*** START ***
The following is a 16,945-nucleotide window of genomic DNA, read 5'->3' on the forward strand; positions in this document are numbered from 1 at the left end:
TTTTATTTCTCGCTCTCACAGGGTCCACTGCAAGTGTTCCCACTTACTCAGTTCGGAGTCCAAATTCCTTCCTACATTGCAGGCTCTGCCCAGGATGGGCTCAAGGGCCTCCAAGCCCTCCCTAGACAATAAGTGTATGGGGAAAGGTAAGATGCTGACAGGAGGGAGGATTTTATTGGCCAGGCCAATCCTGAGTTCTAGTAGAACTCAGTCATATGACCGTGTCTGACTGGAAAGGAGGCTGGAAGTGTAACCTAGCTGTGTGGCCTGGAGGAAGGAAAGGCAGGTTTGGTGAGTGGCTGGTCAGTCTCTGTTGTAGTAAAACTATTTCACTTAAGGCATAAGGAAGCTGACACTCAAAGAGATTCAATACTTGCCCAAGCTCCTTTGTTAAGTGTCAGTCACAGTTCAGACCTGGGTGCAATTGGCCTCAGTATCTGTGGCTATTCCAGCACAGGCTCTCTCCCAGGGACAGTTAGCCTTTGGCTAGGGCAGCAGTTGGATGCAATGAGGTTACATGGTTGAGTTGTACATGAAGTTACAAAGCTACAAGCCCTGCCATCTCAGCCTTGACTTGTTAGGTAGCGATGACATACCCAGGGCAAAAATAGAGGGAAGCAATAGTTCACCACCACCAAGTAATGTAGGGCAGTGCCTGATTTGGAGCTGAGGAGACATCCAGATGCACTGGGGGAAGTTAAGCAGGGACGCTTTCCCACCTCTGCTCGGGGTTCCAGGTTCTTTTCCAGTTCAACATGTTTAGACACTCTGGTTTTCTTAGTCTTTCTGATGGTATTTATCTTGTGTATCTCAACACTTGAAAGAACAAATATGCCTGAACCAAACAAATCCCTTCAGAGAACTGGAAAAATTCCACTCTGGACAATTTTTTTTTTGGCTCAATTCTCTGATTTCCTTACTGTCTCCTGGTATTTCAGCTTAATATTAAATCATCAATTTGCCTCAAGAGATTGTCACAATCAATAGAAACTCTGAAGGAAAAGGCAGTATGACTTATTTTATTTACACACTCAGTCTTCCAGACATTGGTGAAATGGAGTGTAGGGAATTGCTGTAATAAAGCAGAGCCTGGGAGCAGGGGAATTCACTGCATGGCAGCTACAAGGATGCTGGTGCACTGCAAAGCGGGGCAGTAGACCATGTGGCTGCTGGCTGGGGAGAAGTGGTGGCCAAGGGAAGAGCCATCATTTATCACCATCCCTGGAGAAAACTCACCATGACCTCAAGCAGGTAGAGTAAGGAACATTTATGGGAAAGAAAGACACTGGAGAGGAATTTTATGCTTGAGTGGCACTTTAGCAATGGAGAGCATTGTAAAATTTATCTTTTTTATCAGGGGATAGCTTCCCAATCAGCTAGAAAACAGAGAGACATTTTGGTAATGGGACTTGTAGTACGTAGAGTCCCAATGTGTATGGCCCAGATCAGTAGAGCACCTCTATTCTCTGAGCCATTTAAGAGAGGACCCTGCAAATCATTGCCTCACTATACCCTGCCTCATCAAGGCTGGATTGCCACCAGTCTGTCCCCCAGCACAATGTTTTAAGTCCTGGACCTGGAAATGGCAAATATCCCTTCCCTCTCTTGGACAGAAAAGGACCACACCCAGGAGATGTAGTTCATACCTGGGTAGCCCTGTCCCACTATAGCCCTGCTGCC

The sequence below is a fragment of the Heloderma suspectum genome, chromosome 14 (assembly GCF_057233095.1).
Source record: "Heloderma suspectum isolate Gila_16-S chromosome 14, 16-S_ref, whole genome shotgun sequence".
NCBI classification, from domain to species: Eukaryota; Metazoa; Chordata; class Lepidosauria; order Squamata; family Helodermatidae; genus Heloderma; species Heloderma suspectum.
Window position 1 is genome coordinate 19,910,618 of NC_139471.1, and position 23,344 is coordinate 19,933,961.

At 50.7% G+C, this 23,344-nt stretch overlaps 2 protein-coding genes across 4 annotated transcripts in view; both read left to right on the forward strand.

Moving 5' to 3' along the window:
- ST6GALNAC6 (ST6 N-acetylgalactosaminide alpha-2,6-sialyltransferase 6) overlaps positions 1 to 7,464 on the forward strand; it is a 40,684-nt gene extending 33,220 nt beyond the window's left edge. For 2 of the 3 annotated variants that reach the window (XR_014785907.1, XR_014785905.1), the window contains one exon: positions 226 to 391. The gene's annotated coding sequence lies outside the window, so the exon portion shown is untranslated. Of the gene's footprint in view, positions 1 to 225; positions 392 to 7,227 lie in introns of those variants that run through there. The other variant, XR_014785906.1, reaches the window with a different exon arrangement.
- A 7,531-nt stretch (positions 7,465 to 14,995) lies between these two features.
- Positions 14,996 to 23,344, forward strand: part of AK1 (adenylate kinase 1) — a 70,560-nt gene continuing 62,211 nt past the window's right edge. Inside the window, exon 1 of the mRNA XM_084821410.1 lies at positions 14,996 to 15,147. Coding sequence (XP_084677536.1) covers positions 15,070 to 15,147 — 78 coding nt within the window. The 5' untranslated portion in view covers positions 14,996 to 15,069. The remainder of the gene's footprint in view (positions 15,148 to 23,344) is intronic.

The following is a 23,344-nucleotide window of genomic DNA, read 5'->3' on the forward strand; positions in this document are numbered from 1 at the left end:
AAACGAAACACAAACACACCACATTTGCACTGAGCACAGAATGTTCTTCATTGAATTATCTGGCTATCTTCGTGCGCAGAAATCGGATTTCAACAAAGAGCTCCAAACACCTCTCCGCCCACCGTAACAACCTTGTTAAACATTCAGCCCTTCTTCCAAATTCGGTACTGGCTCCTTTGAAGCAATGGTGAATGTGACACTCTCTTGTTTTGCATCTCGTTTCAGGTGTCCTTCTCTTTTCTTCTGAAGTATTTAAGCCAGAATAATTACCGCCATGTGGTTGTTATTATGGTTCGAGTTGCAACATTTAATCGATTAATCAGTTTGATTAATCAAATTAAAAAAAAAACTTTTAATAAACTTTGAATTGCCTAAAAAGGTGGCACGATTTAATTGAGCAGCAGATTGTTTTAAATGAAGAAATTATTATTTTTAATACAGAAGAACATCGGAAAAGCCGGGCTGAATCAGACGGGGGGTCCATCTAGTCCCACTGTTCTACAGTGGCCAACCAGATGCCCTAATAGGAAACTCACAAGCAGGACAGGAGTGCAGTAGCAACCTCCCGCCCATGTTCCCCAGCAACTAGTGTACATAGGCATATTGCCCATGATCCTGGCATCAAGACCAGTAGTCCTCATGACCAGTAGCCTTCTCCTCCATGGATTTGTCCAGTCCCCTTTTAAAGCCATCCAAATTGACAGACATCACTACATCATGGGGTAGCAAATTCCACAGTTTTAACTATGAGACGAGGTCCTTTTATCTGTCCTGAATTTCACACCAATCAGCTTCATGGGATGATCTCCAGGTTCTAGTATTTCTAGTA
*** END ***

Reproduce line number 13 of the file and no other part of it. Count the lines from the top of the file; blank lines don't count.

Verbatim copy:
AAACGAAACACAAACACACCACATTTGCACTGAGCACAGAATGTTCTTCATTGAATTATCTGGCTATCTTCGTGCGCAGAAATCGGATTTCAACAAAGAGCTCCAAACACCTCTCCGCCCACCGTAACAACCTTGTTAAACATTCAGCCCTTCTTCCAAATTCGGTACTGGCTCCTTTGAAGCAATGGTGAATGTGACACTCTCTTGTTTTGCATCTCGTTTCAGGTGTCCTTCTCTTTTCTTCTGAAGTATTTAAGCCAGAATAATTACCGCCATGTGGTTGTTATTATGGTTCGAGTTGCAACATTTAATCGATTAATCAGTTTGATTAATCAAATTAAAAAAAAAACTTTTAATAAACTTTGAATTGCCTAAAAAGGTGGCACGATTTAATTGAGCAGCAGATTGTTTTAAATGAAGAAATTATTATTTTTAATACAGAAGAACATCGGAAAAGCCGGGCTGAATCAGACGGGGGGTCCATCTAGTCCCACTGTTCTACAGTGGCCAACCAGATGCCCTAATAGGAAACTCACAAGCAGGACAGGAGTGCAGTAGCAACCTCCCGCCCATGTTCCCCAGCAACTAGTGTACATAGGCATATTGCCCATGATCCTGGCATCAAGACCAGTAGTCCTCATGACCAGTAGCCTTCTCCTCCATGGATTTGTCCAGTCCCCTTTTAAAGCCATCCAAATTGACAGACATCACTACATCATGGGGTAGCAAATTCCACAGTTTTAACTATGAGACGAGGTCCTTTTATCTGTCCTGAATTTCACACCAATCAGCTTCATGGGATGATCTCCAGGTTCTAGTATTTCTAGTA